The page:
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Animated Cartoon Production Today
Part III: Animation
Carl Fallberg
Readers of The American Cinematographer have frequently asked how modern animated cartoons are made. [American Cinematographer feels] particularly fortunate, therefore, in obtaining this series of articles in which Mr. Fallberg will detail the progress of a Walt Disney cartoon from the inception of the story-idea to the completion of the final technicolor print. --- THE problem of bringing a character to life by animation is a curious mixture of artistic and technical considerations. Both these factors are interrelated. The animator can't devote himself entirely to the artistic side without considering various technical factors that govern the screen presentation of the scene. Animation is as much a knack as it is an art. An animator must be a good artist, but it doesn't follow that every good artist has what it takes to be an animator. The requirements of animation demand, besides drawing ability, a certain feeling for analyzing and portraying action, a good appreciation of story-values, a feeling for the fundamentals of pantomime, and a willingness to compromise artistic freedom to exacting technicalities. The term "animation" is sometimes loosely applied to the entire cartoon industry, but its correct usage implies the actual, specialized work of the animator. For those who insist on definitions, animation is, specifically, the art of creating a series of drawings which, when photographed in a certain sequence and projected upon a motion picture screen, present the illusion of motion. […]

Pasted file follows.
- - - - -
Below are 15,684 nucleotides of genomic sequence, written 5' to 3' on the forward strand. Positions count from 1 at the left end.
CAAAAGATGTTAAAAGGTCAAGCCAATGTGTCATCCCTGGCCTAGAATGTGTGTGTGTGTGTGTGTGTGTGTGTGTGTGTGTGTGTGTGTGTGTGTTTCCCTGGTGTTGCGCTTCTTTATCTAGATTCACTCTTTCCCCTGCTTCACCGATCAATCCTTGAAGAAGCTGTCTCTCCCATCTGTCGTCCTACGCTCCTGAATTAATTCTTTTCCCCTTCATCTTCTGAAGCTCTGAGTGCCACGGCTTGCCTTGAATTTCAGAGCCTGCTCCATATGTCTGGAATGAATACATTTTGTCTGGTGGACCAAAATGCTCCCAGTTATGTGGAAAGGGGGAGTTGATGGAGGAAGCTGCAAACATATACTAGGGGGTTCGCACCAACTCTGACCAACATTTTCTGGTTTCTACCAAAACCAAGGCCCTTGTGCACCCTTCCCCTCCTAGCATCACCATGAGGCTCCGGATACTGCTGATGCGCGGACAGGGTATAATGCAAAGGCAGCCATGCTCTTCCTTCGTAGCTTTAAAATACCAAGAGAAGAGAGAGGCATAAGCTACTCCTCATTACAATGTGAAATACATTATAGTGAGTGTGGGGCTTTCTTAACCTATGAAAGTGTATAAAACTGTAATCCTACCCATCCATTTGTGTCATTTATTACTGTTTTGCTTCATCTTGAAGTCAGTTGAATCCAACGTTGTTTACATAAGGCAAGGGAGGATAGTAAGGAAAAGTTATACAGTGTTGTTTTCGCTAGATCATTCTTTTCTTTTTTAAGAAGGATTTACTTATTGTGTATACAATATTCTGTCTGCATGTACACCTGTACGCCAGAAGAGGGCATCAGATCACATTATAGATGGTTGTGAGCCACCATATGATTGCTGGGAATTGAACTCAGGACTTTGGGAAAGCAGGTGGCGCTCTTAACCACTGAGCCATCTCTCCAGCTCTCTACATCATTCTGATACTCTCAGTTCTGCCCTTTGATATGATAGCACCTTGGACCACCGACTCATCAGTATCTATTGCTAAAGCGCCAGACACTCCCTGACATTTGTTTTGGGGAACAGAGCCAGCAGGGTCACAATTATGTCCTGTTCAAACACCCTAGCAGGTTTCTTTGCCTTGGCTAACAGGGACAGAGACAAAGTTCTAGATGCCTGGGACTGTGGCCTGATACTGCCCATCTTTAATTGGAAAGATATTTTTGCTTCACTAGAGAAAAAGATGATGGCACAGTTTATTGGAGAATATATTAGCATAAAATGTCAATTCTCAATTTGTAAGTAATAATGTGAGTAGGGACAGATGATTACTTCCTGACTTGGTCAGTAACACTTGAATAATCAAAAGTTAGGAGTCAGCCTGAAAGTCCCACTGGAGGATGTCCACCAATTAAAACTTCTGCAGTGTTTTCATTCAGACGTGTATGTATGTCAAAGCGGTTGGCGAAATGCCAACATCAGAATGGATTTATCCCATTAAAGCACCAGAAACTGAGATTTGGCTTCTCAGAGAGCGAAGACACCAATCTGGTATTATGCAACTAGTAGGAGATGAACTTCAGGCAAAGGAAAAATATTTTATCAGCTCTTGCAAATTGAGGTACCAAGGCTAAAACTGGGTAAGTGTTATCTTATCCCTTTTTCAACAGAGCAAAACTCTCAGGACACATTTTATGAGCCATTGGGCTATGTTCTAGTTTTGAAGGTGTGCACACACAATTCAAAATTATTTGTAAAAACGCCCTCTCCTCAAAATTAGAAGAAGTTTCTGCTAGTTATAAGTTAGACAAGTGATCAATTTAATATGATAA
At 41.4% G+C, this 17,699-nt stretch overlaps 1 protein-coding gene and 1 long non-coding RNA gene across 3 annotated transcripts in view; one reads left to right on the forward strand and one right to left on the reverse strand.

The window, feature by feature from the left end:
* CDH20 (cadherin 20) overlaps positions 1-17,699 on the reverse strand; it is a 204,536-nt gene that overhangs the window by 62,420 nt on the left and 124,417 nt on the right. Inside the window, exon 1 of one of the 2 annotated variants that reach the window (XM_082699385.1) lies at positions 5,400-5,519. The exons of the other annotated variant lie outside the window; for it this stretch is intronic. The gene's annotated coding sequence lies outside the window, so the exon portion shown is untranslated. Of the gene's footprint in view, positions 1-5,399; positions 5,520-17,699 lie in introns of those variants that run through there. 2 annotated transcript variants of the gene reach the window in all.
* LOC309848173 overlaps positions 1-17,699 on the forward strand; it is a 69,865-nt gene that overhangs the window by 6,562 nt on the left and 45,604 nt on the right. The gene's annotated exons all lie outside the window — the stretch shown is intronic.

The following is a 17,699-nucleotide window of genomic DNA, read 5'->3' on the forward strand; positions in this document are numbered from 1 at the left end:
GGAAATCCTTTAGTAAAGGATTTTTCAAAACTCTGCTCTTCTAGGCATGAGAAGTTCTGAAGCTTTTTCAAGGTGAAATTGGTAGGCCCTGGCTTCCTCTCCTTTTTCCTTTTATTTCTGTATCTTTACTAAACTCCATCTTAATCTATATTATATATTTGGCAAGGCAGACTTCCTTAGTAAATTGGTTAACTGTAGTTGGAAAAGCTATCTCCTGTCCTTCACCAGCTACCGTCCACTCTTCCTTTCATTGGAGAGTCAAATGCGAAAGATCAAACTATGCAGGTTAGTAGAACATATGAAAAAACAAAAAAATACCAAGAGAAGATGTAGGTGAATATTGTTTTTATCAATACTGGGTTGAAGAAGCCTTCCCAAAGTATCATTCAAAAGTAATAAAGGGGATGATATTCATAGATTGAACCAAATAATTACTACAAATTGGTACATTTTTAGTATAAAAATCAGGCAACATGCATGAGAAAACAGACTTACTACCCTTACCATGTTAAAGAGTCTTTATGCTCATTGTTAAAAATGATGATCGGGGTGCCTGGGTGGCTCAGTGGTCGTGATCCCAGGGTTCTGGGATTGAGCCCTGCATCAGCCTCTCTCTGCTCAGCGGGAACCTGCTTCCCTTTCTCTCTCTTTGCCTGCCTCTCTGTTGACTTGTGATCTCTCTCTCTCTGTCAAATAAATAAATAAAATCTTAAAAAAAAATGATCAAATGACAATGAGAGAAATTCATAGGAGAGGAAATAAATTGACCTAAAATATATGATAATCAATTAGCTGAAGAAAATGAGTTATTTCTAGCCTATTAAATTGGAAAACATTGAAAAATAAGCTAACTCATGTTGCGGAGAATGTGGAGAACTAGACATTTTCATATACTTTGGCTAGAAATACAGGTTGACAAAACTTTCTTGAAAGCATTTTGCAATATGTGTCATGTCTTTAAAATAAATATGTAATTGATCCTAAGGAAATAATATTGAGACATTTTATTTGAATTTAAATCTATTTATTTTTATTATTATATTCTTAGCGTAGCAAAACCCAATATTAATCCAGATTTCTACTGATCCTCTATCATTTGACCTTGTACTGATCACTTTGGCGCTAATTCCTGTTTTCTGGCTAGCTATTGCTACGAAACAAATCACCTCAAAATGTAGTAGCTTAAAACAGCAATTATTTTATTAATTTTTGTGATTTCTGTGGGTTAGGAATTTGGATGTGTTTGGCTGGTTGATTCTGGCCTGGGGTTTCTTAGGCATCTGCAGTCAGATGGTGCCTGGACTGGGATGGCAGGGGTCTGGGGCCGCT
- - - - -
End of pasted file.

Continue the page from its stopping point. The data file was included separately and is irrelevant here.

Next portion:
Source type Magazine
Volume 23.6
Language en
Document type Feature
Media type text
Page count 6
Pages pp. 250-251,282-285


Id 2404
Availability Free
Inserted 2016-04-22